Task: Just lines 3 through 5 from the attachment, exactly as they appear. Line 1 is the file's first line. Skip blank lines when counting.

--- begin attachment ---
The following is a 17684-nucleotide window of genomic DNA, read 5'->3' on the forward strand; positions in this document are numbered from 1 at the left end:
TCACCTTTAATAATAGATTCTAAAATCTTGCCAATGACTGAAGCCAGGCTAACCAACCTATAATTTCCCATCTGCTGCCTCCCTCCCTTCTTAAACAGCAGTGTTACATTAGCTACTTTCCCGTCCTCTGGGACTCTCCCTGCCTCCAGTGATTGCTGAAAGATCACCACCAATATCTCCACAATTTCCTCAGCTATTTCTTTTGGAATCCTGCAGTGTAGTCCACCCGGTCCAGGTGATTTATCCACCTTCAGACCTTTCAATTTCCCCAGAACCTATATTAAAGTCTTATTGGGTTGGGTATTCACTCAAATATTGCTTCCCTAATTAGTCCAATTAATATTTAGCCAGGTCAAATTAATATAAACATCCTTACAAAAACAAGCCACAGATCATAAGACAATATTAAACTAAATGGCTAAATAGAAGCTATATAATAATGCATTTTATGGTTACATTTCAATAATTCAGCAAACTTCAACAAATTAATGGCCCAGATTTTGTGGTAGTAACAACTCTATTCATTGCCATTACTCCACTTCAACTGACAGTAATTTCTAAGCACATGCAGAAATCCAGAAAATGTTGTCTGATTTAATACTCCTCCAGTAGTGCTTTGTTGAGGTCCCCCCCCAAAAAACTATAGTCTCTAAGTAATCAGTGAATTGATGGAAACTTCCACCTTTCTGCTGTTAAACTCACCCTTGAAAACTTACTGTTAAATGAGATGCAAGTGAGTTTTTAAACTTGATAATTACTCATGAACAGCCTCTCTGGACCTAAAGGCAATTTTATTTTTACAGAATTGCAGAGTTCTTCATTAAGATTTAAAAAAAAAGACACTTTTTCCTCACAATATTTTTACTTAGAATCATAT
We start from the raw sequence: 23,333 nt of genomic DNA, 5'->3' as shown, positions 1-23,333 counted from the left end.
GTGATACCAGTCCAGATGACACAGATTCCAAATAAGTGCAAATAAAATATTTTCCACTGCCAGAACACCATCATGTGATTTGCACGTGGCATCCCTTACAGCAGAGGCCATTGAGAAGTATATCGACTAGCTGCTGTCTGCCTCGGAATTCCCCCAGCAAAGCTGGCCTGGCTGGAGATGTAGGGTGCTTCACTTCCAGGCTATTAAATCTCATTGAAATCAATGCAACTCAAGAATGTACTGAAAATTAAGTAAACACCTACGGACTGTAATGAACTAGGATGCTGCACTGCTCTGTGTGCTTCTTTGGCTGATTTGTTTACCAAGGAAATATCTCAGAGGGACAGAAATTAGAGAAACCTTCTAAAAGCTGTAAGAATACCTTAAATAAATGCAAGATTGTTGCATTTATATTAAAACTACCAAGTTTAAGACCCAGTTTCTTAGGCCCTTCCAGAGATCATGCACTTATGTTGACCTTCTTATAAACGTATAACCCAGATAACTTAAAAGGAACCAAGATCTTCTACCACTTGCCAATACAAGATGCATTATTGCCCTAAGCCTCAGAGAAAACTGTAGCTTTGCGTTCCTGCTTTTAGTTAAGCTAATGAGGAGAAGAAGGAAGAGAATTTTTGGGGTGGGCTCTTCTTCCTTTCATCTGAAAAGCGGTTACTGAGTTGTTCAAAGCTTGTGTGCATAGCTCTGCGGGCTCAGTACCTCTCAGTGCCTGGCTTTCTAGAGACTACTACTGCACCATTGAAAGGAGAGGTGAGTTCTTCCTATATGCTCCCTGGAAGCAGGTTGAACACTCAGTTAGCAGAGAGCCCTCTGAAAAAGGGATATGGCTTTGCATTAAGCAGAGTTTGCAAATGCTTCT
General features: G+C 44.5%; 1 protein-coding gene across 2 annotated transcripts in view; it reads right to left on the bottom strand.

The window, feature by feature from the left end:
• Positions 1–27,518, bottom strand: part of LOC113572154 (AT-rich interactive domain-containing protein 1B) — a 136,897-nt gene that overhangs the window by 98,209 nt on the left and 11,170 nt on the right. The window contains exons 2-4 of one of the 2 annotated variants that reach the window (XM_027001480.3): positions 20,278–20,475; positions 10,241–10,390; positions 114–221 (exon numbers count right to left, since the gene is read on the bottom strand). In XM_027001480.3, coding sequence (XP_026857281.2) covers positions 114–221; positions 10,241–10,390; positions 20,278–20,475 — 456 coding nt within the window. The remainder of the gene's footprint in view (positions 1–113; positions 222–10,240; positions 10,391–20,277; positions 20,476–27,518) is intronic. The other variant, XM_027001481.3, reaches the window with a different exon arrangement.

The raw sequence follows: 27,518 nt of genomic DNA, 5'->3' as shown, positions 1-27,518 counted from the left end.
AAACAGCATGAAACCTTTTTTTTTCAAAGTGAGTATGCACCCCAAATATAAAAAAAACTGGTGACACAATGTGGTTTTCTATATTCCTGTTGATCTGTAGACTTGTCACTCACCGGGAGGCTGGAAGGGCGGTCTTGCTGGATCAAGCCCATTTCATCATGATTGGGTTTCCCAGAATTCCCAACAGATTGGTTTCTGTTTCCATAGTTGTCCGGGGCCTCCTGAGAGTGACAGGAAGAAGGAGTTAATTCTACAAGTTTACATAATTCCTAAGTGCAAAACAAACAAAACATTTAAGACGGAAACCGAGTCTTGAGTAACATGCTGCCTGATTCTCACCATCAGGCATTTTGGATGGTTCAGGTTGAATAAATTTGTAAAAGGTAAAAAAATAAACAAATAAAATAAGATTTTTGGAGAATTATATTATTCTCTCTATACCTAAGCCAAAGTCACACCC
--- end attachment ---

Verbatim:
We start from the raw sequence: 23,333 nt of genomic DNA, 5'->3' as shown, positions 1-23,333 counted from the left end.
GTGATACCAGTCCAGATGACACAGATTCCAAATAAGTGCAAATAAAATATTTTCCACTGCCAGAACACCATCATGTGATTTGCACGTGGCATCCCTTACAGCAGAGGCCATTGAGAAGTATATCGACTAGCTGCTGTCTGCCTCGGAATTCCCCCAGCAAAGCTGGCCTGGCTGGAGATGTAGGGTGCTTCACTTCCAGGCTATTAAATCTCATTGAAATCAATGCAACTCAAGAATGTACTGAAAATTAAGTAAACACCTACGGACTGTAATGAACTAGGATGCTGCACTGCTCTGTGTGCTTCTTTGGCTGATTTGTTTACCAAGGAAATATCTCAGAGGGACAGAAATTAGAGAAACCTTCTAAAAGCTGTAAGAATACCTTAAATAAATGCAAGATTGTTGCATTTATATTAAAACTACCAAGTTTAAGACCCAGTTTCTTAGGCCCTTCCAGAGATCATGCACTTATGTTGACCTTCTTATAAACGTATAACCCAGATAACTTAAAAGGAACCAAGATCTTCTACCACTTGCCAATACAAGATGCATTATTGCCCTAAGCCTCAGAGAAAACTGTAGCTTTGCGTTCCTGCTTTTAGTTAAGCTAATGAGGAGAAGAAGGAAGAGAATTTTTGGGGTGGGCTCTTCTTCCTTTCATCTGAAAAGCGGTTACTGAGTTGTTCAAAGCTTGTGTGCATAGCTCTGCGGGCTCAGTACCTCTCAGTGCCTGGCTTTCTAGAGACTACTACTGCACCATTGAAAGGAGAGGTGAGTTCTTCCTATATGCTCCCTGGAAGCAGGTTGAACACTCAGTTAGCAGAGAGCCCTCTGAAAAAGGGATATGGCTTTGCATTAAGCAGAGTTTGCAAATGCTTCT
General features: G+C 44.5%; 1 protein-coding gene across 2 annotated transcripts in view; it reads right to left on the bottom strand.